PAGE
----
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Large Group Recruiting

Large Group Recruiting

Remember that time when you were a kid and that leader got up to teach at church? They were so monotone. They held a binder and read a Bible Story to the group with very little passion and enthusiasm. Maybe they paused between each sentence for what seemed like 10 minutes.

Wait. Hold the phone. Record scratch. No, you don’t remember it BECAUSE of those things. As a matter of fact, it’s a wonder that you are even still in church now if that was you. God surely is gracious!

Here’s the thing: If we want kids to remember the Bible Stories and truths from God’s Word, its important that we don’t present it in a way that even puts you to sleep. The presentation ought to have energy and passion, causing kids to walk away having been engaged from start to finish.

You might say, “I want that, but how do I find the right people?” When it comes to recruiting, we often just try to look around the church to find those people who aren’t serving somewhere. We hesitantly strike up an awkward conversation and then we may or may not get the strength to ask them to serve.

However, when it comes to recruiting someone to be on stage in front of a Large Group, it really shouldn’t be that difficult. Instead of looking for those people that aren’t serving, look around for those people who exude the traits that you want. These types of people often stand out. They are outgoing, friendly, sometimes loud, typically laugh a lot, and they naturally have energy and passion in just about all they do. Look for the God given gift rather than someone to fill a need.

Notice the difference:

“Hey Joe, I was wondering if you might be interested in talking to me about leading Large Group.”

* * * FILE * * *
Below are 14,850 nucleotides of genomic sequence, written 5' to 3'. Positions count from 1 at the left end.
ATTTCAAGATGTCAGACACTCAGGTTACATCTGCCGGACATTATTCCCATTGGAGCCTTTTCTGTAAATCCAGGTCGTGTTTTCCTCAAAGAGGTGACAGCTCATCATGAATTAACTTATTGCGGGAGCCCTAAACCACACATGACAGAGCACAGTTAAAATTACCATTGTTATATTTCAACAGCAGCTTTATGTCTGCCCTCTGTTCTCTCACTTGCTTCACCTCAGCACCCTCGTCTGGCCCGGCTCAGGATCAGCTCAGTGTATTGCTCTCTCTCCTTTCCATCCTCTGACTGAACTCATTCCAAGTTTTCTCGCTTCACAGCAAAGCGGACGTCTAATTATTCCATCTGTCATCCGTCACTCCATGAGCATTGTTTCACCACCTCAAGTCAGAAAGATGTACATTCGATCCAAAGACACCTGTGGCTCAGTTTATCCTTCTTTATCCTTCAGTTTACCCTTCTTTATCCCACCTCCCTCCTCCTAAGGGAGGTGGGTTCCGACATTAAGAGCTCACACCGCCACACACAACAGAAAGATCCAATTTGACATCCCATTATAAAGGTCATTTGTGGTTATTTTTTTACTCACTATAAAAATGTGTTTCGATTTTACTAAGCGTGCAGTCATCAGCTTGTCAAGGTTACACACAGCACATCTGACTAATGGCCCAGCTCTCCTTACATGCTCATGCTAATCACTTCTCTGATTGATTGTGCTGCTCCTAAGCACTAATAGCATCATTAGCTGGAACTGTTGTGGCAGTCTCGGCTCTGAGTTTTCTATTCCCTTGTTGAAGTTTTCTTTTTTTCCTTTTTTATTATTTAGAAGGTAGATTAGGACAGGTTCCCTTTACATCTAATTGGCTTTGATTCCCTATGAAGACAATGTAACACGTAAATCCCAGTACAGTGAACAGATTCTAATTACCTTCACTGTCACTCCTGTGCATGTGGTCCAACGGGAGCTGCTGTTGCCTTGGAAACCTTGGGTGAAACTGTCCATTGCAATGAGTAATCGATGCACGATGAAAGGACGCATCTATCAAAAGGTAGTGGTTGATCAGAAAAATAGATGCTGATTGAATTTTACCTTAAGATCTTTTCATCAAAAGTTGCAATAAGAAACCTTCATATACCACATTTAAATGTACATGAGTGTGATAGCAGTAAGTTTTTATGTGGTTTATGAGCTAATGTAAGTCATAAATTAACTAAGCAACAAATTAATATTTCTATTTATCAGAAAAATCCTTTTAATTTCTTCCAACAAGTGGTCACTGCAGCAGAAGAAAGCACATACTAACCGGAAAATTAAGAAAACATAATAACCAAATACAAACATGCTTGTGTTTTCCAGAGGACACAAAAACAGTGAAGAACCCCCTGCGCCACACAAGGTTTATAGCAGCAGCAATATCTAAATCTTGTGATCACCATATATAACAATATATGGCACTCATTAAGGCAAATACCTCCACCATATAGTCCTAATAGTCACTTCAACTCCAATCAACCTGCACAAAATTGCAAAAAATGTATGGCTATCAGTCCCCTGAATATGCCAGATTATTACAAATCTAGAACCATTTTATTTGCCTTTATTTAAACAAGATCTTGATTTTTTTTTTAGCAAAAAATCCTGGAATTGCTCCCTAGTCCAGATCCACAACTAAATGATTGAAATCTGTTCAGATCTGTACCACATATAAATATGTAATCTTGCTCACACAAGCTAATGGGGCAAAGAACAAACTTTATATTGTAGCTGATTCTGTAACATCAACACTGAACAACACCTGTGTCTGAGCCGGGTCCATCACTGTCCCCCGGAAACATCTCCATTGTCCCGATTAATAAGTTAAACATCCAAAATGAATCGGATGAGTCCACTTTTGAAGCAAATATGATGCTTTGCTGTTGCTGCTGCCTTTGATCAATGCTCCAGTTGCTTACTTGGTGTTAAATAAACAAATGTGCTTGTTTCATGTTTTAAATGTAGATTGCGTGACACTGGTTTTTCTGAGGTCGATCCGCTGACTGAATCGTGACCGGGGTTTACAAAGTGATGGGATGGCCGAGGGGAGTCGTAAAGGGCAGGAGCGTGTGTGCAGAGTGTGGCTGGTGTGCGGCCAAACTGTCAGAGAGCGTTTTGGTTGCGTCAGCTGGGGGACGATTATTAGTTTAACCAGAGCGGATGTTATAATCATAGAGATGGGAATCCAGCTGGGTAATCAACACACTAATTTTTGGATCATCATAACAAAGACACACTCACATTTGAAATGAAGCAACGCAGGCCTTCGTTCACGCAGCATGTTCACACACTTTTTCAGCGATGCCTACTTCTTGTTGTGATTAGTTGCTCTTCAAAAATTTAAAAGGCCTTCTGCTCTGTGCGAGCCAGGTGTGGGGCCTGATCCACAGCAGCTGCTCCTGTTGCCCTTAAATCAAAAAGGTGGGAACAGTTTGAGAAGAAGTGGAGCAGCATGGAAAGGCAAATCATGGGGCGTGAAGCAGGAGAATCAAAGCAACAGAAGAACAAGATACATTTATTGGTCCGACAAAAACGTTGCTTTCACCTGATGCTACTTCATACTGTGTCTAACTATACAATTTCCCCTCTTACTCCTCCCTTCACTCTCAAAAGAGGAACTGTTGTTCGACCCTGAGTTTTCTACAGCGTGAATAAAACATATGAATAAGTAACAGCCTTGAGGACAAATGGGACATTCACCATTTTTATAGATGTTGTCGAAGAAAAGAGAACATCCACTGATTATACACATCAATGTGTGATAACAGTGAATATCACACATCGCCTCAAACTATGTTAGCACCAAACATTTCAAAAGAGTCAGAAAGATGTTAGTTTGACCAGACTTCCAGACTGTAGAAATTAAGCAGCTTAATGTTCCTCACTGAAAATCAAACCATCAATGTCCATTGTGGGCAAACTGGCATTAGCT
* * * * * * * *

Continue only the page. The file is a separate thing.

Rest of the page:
Or

“Hey Joe, I’ve noticed something about you. You are always so positive, fun to be around. You seem passionate and have such fun energy. Have you ever thought about allowing God to use those strengths on stage? I bet you’d be a Rockstar in front of kids.”

When you walk up to someone, start pointing out their strengths, and how you could see God using those strengths, they are typically more likely step up. Make a list of the gifts and strengths you need for the role first. When you start looking for the gifts, rather than a hole filler, you will begin to have more success finding the right people for their right spot.

Strategy Matters

Strategy Matters

If you have been around ORANGE for any length of time-using our curriculum, attending our events or reading any of our books, you have heard us talk about “ORANGE Strategy”: the combining of the influence of the Church and the Home to have a greater impact on the next generation.

Maybe the idea of “strategy” in relation to church is new to you. Or, maybe you have bought into the idea of strategy, but you are not really sure if it is making any kind of a difference. In either case, you may be asking “Does strategy really matter at church?”

At Orange, we have devoted well over a decade of work based on the belief that strategy DOES matter, but it is fair to ask the question: “How and why it does matter”.

Strategy gives you the opportunity to get your team and the families at your church on the same page, talking the same talk, working towards the same goals and measuring “success” from the same vantage point. When you do this the likelihood for reaching those goals increases substantially. But, what happens when you and your team have implemented a strategy in your ministry? You’ve spent time and resources to define and begin to put in place some ways to implement the strategy, but you feel like your congregation isn’t catching on, your parents don’t seem to be responding to what you are providing to them as reinforcement. When I have conversations with leaders about this, I follow up with, “Tell me about what you have done to let your congregation and parents know about the strategy you have put into place.” You see, simply putting a strategy into place isn’t the final step. It’s the first step. Even having a parent meeting or doing a sermon on the strategy to let your congregation know about your strategy is not the final step. It’s the second step in a continual process of reminding, educating, reinforcing and implementing the strategy you have put in place.